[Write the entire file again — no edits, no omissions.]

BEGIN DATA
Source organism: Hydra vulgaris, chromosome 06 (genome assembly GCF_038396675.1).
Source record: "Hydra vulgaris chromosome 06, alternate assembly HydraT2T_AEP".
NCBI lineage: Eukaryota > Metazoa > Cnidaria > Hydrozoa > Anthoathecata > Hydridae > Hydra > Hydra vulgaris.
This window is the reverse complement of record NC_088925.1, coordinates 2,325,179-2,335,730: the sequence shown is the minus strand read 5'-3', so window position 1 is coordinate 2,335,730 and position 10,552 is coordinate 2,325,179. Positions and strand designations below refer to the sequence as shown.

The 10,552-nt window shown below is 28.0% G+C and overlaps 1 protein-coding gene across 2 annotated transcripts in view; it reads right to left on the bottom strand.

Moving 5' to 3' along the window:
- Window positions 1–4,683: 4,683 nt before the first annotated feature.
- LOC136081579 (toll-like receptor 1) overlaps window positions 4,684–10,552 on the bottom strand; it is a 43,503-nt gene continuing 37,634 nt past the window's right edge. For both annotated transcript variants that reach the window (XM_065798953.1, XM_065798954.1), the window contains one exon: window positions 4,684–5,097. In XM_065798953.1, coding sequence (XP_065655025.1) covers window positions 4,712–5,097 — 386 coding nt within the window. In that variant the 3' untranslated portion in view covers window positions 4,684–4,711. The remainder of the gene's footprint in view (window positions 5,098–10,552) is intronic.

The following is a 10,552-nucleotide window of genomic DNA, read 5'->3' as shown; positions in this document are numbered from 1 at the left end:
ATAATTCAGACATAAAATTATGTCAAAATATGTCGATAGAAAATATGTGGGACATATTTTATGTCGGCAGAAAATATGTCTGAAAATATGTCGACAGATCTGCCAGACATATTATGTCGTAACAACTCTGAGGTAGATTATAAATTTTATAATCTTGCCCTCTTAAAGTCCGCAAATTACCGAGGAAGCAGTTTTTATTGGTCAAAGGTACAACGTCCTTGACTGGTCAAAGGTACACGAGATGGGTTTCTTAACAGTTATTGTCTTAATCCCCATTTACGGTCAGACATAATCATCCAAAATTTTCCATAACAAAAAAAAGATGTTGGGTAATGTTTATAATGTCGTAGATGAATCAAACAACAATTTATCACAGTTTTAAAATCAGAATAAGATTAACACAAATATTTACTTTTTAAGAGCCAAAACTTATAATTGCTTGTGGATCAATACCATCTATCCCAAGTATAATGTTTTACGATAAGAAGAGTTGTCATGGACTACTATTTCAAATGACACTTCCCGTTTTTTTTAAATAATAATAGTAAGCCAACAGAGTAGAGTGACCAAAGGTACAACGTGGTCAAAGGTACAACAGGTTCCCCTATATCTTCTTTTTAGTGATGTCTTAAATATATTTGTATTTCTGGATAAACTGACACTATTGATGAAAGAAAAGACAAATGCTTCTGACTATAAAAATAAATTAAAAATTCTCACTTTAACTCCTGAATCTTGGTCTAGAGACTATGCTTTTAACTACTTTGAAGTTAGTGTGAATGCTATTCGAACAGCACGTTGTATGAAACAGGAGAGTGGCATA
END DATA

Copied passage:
Source organism: Hydra vulgaris, chromosome 06 (genome assembly GCF_038396675.1).
Source record: "Hydra vulgaris chromosome 06, alternate assembly HydraT2T_AEP".
NCBI lineage: Eukaryota > Metazoa > Cnidaria > Hydrozoa > Anthoathecata > Hydridae > Hydra > Hydra vulgaris.
This window is the reverse complement of record NC_088925.1, coordinates 2,325,179-2,335,730: the sequence shown is the minus strand read 5'-3', so window position 1 is coordinate 2,335,730 and position 10,552 is coordinate 2,325,179. Positions and strand designations below refer to the sequence as shown.

The 10,552-nt window shown below is 28.0% G+C and overlaps 1 protein-coding gene across 2 annotated transcripts in view; it reads right to left on the bottom strand.

Moving 5' to 3' along the window:
- Window positions 1–4,683: 4,683 nt before the first annotated feature.
- LOC136081579 (toll-like receptor 1) overlaps window positions 4,684–10,552 on the bottom strand; it is a 43,503-nt gene continuing 37,634 nt past the window's right edge. For both annotated transcript variants that reach the window (XM_065798953.1, XM_065798954.1), the window contains one exon: window positions 4,684–5,097. In XM_065798953.1, coding sequence (XP_065655025.1) covers window positions 4,712–5,097 — 386 coding nt within the window. In that variant the 3' untranslated portion in view covers window positions 4,684–4,711. The remainder of the gene's footprint in view (window positions 5,098–10,552) is intronic.

The following is a 10,552-nucleotide window of genomic DNA, read 5'->3' as shown; positions in this document are numbered from 1 at the left end:
ATAATTCAGACATAAAATTATGTCAAAATATGTCGATAGAAAATATGTGGGACATATTTTATGTCGGCAGAAAATATGTCTGAAAATATGTCGACAGATCTGCCAGACATATTATGTCGTAACAACTCTGAGGTAGATTATAAATTTTATAATCTTGCCCTCTTAAAGTCCGCAAATTACCGAGGAAGCAGTTTTTATTGGTCAAAGGTACAACGTCCTTGACTGGTCAAAGGTACACGAGATGGGTTTCTTAACAGTTATTGTCTTAATCCCCATTTACGGTCAGACATAATCATCCAAAATTTTCCATAACAAAAAAAAGATGTTGGGTAATGTTTATAATGTCGTAGATGAATCAAACAACAATTTATCACAGTTTTAAAATCAGAATAAGATTAACACAAATATTTACTTTTTAAGAGCCAAAACTTATAATTGCTTGTGGATCAATACCATCTATCCCAAGTATAATGTTTTACGATAAGAAGAGTTGTCATGGACTACTATTTCAAATGACACTTCCCGTTTTTTTTAAATAATAATAGTAAGCCAACAGAGTAGAGTGACCAAAGGTACAACGTGGTCAAAGGTACAACAGGTTCCCCTATATCTTCTTTTTAGTGATGTCTTAAATATATTTGTATTTCTGGATAAACTGACACTATTGATGAAAGAAAAGACAAATGCTTCTGACTATAAAAATAAATTAAAAATTCTCACTTTAACTCCTGAATCTTGGTCTAGAGACTATGCTTTTAACTACTTTGAAGTTAGTGTGAATGCTATTCGAACAGCACGTTGTATGAAACAGGAGAGTGGCATA